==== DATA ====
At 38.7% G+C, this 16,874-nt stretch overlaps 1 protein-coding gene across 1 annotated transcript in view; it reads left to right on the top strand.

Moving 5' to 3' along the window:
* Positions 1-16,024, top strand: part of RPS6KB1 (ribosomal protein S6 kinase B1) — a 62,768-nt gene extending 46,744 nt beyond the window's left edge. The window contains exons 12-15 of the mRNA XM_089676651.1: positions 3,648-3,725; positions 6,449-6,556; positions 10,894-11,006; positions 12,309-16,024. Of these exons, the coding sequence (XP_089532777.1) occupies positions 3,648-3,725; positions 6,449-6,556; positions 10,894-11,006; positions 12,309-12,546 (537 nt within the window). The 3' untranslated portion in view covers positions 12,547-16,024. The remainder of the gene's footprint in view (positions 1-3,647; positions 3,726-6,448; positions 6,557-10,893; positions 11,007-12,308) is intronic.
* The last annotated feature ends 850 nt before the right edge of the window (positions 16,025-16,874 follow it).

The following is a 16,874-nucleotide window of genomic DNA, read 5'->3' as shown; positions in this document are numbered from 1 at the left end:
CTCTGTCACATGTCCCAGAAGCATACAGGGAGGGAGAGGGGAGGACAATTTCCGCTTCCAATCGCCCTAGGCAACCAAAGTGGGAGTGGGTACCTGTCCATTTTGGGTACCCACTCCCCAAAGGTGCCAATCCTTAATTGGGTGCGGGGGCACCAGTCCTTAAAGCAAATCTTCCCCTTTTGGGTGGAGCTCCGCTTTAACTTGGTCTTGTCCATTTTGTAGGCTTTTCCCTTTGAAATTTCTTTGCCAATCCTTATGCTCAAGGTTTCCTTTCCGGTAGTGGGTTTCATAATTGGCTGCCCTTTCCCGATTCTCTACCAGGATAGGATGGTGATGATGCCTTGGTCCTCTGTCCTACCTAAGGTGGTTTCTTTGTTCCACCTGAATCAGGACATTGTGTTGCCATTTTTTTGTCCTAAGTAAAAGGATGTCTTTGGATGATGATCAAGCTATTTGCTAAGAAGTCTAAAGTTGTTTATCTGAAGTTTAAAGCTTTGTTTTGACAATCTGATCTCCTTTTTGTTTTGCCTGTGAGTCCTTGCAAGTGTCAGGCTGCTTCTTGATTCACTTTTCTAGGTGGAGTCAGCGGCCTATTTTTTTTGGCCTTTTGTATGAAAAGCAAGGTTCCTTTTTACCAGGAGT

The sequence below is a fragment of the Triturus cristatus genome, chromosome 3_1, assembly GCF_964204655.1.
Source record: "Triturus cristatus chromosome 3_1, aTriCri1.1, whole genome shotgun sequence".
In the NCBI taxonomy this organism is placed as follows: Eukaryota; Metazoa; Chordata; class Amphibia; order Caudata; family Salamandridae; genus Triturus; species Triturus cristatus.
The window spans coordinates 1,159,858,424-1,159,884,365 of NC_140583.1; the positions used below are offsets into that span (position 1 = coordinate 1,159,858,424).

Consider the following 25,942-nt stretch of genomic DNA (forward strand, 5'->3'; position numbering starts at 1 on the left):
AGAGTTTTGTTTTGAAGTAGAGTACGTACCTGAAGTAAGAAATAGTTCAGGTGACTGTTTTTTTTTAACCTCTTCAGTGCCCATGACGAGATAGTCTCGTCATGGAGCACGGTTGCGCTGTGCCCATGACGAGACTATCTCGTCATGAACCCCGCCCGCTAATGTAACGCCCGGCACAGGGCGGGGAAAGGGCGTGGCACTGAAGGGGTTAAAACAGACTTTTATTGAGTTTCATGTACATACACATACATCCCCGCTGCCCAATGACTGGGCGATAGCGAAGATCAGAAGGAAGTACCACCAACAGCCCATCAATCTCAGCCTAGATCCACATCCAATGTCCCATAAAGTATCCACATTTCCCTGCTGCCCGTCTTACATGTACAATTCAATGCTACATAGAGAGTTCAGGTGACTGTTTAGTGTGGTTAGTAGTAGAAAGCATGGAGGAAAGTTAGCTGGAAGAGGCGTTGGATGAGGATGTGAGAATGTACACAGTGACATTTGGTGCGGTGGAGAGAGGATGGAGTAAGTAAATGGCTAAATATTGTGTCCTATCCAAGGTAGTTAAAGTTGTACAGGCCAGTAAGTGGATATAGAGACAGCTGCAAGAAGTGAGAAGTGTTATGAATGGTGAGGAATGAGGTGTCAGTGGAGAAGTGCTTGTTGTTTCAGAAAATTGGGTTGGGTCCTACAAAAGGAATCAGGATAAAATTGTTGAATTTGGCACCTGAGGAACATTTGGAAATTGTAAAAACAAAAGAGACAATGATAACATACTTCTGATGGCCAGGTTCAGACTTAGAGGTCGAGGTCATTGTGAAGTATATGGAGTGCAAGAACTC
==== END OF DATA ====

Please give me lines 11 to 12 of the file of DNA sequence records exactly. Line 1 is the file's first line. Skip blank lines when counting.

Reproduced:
Consider the following 25,942-nt stretch of genomic DNA (forward strand, 5'->3'; position numbering starts at 1 on the left):
AGAGTTTTGTTTTGAAGTAGAGTACGTACCTGAAGTAAGAAATAGTTCAGGTGACTGTTTTTTTTTAACCTCTTCAGTGCCCATGACGAGATAGTCTCGTCATGGAGCACGGTTGCGCTGTGCCCATGACGAGACTATCTCGTCATGAACCCCGCCCGCTAATGTAACGCCCGGCACAGGGCGGGGAAAGGGCGTGGCACTGAAGGGGTTAAAACAGACTTTTATTGAGTTTCATGTACATACACATACATCCCCGCTGCCCAATGACTGGGCGATAGCGAAGATCAGAAGGAAGTACCACCAACAGCCCATCAATCTCAGCCTAGATCCACATCCAATGTCCCATAAAGTATCCACATTTCCCTGCTGCCCGTCTTACATGTACAATTCAATGCTACATAGAGAGTTCAGGTGACTGTTTAGTGTGGTTAGTAGTAGAAAGCATGGAGGAAAGTTAGCTGGAAGAGGCGTTGGATGAGGATGTGAGAATGTACACAGTGACATTTGGTGCGGTGGAGAGAGGATGGAGTAAGTAAATGGCTAAATATTGTGTCCTATCCAAGGTAGTTAAAGTTGTACAGGCCAGTAAGTGGATATAGAGACAGCTGCAAGAAGTGAGAAGTGTTATGAATGGTGAGGAATGAGGTGTCAGTGGAGAAGTGCTTGTTGTTTCAGAAAATTGGGTTGGGTCCTACAAAAGGAATCAGGATAAAATTGTTGAATTTGGCACCTGAGGAACATTTGGAAATTGTAAAAACAAAAGAGACAATGATAACATACTTCTGATGGCCAGGTTCAGACTTAGAGGTCGAGGTCATTGTGAAGTATATGGAGTGCAAGAACTC